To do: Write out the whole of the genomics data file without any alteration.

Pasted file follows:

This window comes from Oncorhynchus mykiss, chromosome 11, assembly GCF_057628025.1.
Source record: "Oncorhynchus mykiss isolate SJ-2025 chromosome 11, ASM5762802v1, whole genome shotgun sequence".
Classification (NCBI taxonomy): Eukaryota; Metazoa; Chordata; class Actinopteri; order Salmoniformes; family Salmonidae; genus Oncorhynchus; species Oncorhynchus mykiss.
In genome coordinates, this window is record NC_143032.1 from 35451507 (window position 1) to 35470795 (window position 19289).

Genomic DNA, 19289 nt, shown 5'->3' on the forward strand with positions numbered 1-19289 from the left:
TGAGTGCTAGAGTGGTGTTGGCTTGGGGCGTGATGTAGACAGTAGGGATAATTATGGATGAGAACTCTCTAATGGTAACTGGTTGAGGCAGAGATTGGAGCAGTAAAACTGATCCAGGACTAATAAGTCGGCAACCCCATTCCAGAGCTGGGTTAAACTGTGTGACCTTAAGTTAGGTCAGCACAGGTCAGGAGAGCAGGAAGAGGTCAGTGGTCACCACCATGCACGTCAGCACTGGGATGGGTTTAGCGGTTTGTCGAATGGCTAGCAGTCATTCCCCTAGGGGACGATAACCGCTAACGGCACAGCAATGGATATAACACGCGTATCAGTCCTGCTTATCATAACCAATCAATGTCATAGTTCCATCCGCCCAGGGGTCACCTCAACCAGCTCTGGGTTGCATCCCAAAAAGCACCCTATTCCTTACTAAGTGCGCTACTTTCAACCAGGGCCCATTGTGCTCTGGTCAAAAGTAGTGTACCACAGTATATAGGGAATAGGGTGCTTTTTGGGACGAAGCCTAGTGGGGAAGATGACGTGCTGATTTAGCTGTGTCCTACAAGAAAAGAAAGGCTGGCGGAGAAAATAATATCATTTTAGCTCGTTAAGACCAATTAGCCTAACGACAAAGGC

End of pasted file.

This window comes from Oncorhynchus mykiss, chromosome 11, assembly GCF_057628025.1.
Source record: "Oncorhynchus mykiss isolate SJ-2025 chromosome 11, ASM5762802v1, whole genome shotgun sequence".
Classification (NCBI taxonomy): Eukaryota; Metazoa; Chordata; class Actinopteri; order Salmoniformes; family Salmonidae; genus Oncorhynchus; species Oncorhynchus mykiss.
In genome coordinates, this window is record NC_143032.1 from 35451507 (window position 1) to 35470795 (window position 19289).

Genomic DNA, 19289 nt, shown 5'->3' on the forward strand with positions numbered 1-19289 from the left:
TGAGTGCTAGAGTGGTGTTGGCTTGGGGCGTGATGTAGACAGTAGGGATAATTATGGATGAGAACTCTCTAATGGTAACTGGTTGAGGCAGAGATTGGAGCAGTAAAACTGATCCAGGACTAATAAGTCGGCAACCCCATTCCAGAGCTGGGTTAAACTGTGTGACCTTAAGTTAGGTCAGCACAGGTCAGGAGAGCAGGAAGAGGTCAGTGGTCACCACCATGCACGTCAGCACTGGGATGGGTTTAGCGGTTTGTCGAATGGCTAGCAGTCATTCCCCTAGGGGACGATAACCGCTAACGGCACAGCAATGGATATAACACGCGTATCAGTCCTGCTTATCATAACCAATCAATGTCATAGTTCCATCCGCCCAGGGGTCACCTCAACCAGCTCTGGGTTGCATCCCAAAAAGCACCCTATTCCTTACTAAGTGCGCTACTTTCAACCAGGGCCCATTGTGCTCTGGTCAAAAGTAGTGTACCACAGTATATAGGGAATAGGGTGCTTTTTGGGACGAAGCCTAGTGGGGAAGATGACGTGCTGATTTAGCTGTGTCCTACAAGAAAAGAAAGGCTGGCGGAGAAAATAATATCATTTTAGCTCGTTAAGACCAATTAGCCTAACGACAAAGGC